The court in O'Neill v. D. H. Holmes, supra, cited a federal case in holding for the creditor as follows:
"We find no merit in appellee's second contention that LSA-C.C.P. Art. 1005 frustrates the purpose of the bankruptcy act. The federal courts have long followed the rule that a discharge in bankruptcy constitutes a complete and adequate remedy at law in the nature of an affirmative defense to the action of a creditor brought subsequent to the discharge on a claim listed in the schedule of liabilities. They also require the discharge to be pleaded prior to judgment. * * *" 232 So.2d at 851.
The federal court in the case of In Re Carwell, 323 F. Supp. 590 (1971) was concerned with an almost identical factual situation as the case at bar. After referring to many of the cases cited above, the Court maintained the necessity for affirmatively pleading the discharge. After alluding to the fact that a discharge of bankruptcy is neither payment nor an extinguishment of a debt but merely a personal defense as a bar to involvement the Court observed:
"* * * In re Innis, CA 7 1944, 140 F.2d 479. Both in Louisiana and under Federal law, that bar must be specially set forth as an affirmative defense. La.C.C.P. Art. 1005; F.R.Civ.P. Rule 8(c). Failure to do so before a default judgment is entered constitutes waiver of the defense. * * *
"Except in unusual circumstances, * * * federal courts have refused to enjoin execution of state court judgments on the ground of the bankrupt's failure to set up the affirmative defense of discharge in bankruptcy. * * * This case is one of those characterized by the Fifth Circuit's per curiam in Welborn as 'the ordinary case in which a party permits a case to go to default judgment against him, whether through ignorance or inattention, or failure of counsel.' 330 F.2d at 603. That judgment cannot now be reopened. * * *" 323 F. Supp. at 593.
On the basis of the principles enunciated above we find that the default judgment sought to be annulled was valid. Appellees' present attack on the judgment is therefore without merit. His failure to timely plead the affirmative defense of discharge in bankruptcy has operated as a waiver of this right. The jurisprudence is settled on the question. He who would invoke this right must properly protect it.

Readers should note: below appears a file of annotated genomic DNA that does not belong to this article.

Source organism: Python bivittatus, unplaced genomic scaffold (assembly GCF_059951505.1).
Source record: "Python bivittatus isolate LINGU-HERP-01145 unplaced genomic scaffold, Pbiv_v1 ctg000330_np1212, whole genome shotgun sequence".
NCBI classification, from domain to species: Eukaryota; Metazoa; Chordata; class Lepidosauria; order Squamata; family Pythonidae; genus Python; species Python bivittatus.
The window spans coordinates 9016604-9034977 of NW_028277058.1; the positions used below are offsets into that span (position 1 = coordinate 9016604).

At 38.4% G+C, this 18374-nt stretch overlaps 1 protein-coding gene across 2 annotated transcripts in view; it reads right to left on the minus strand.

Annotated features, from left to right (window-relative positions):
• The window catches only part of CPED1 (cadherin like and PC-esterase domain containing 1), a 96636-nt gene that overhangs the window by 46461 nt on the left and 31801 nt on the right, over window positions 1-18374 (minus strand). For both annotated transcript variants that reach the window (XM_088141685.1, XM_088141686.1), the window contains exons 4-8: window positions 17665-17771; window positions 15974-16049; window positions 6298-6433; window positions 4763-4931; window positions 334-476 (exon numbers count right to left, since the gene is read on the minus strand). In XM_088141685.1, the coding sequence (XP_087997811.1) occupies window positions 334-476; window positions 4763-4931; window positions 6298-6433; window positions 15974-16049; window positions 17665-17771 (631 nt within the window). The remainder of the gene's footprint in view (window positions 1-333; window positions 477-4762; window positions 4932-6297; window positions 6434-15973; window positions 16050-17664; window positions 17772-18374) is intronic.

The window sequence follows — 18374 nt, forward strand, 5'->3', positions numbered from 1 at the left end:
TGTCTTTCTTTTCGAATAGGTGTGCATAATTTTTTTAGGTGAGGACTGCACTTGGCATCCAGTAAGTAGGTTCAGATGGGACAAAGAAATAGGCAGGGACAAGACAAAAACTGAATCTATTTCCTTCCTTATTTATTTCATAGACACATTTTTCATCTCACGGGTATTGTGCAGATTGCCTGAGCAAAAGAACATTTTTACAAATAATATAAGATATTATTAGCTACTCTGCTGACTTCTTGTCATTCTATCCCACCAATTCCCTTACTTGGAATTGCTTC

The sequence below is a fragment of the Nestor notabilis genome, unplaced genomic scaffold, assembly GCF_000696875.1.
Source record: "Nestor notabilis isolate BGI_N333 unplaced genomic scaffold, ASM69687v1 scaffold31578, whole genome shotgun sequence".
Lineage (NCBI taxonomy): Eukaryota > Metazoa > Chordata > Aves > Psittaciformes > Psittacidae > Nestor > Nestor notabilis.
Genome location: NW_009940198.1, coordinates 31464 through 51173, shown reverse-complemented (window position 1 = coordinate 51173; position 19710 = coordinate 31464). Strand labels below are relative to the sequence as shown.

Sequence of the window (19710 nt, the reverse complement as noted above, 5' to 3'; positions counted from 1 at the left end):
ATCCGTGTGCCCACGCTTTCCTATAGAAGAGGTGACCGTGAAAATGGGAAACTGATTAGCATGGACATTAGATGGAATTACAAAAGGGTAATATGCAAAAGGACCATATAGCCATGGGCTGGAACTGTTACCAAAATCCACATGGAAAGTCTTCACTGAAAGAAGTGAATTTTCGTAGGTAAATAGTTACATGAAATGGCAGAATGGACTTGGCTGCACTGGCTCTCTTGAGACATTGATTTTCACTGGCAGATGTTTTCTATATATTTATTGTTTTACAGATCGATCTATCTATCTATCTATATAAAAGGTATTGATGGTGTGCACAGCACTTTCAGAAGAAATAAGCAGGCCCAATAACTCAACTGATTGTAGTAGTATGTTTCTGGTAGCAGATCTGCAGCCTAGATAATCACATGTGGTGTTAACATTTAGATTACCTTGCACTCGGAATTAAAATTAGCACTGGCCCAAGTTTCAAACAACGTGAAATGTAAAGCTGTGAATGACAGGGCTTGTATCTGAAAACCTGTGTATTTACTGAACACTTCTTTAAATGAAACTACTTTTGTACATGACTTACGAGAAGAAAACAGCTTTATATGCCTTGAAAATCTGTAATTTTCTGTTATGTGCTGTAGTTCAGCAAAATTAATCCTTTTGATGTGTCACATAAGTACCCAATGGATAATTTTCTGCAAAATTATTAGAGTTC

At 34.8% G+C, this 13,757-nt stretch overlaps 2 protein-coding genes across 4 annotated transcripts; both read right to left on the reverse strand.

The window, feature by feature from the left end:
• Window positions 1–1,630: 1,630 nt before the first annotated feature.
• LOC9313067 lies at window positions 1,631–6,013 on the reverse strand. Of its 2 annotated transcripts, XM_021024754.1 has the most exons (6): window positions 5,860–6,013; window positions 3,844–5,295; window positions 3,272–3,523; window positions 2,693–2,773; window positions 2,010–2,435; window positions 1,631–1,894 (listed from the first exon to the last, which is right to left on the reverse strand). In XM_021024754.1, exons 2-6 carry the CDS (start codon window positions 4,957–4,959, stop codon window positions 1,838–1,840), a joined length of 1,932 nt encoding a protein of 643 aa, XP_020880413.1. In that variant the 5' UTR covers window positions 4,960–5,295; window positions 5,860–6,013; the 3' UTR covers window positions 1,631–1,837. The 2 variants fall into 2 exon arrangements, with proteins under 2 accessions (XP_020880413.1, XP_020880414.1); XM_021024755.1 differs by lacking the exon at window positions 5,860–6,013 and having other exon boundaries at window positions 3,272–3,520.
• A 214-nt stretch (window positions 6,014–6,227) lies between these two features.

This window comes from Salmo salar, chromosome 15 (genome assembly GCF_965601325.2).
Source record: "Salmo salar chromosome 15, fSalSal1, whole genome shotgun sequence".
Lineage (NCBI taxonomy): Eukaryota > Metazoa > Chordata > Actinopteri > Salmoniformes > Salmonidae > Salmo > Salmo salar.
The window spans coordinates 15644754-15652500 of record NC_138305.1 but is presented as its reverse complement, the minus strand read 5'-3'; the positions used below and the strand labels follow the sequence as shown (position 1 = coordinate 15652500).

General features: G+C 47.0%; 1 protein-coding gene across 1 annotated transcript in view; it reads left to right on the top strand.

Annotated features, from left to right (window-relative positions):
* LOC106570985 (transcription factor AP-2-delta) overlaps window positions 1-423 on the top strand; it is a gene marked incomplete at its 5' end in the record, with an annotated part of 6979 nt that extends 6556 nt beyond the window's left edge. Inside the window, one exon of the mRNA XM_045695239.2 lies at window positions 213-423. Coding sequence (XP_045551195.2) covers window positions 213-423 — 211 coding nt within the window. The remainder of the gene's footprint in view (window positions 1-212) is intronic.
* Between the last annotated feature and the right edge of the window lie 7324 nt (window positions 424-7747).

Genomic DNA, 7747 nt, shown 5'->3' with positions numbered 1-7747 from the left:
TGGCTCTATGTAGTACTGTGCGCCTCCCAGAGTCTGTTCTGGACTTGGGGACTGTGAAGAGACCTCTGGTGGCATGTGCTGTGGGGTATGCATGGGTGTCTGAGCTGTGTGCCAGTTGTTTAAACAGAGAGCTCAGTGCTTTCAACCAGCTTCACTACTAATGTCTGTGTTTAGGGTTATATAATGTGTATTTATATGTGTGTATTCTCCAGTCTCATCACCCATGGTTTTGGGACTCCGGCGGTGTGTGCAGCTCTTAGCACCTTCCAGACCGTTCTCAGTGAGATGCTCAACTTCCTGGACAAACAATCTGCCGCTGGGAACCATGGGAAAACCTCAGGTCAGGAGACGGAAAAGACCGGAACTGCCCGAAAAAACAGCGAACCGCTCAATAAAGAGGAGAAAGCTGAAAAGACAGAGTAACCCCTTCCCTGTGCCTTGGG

For the reasons above stated, the trial court judgment annulling the prior judgment by default and recalling the fifa issued is reversed and the original decree is reinstated. Costs are to be borne by appellees.
Reversed and rendered.
Our Supreme Court has declared, at 256 La. 249, 236 So.2d 30, that "There is no error of law" in O'Neill v. D. H. Holmes Co., 232 So.2d 849 (La.App. 1970). O'Neill requires the result here reached, and for that reason I concur in our result.
Nevertheless O'Neill ought, in my opinion, to be reconsidered by the Supreme Court and overruled.
If defendant here had paid the debt on February 23, we would surely repudiate the argument that C.C.P. art. 1005 required payment to be affirmatively pleaded in the answer (which art. 5002 required to be filed five days after the February 7 service, or over a week before the payment [here, discharge] occurred).
The theoretical distinction, between extinguishment of debt by payment and procedural bar to enforcement of debt by discharge, is not found in C.C.P. art. 1005. Therefore, in case of either payment or discharge, art. 1005 has identical significance. It should not be interpreted to require an answer to contain defenses which do not exist at the time the answer is required to be filed.
(I note further that the question whether discharge in bankruptcy can prevent execution of a judgment is not the same question as whether the judgment can be annulled under C.C.P. arts. 2001- 2004. However, I do believe ill practice within art. 2004 is technically present under our circumstances.)
Reversed and rendered.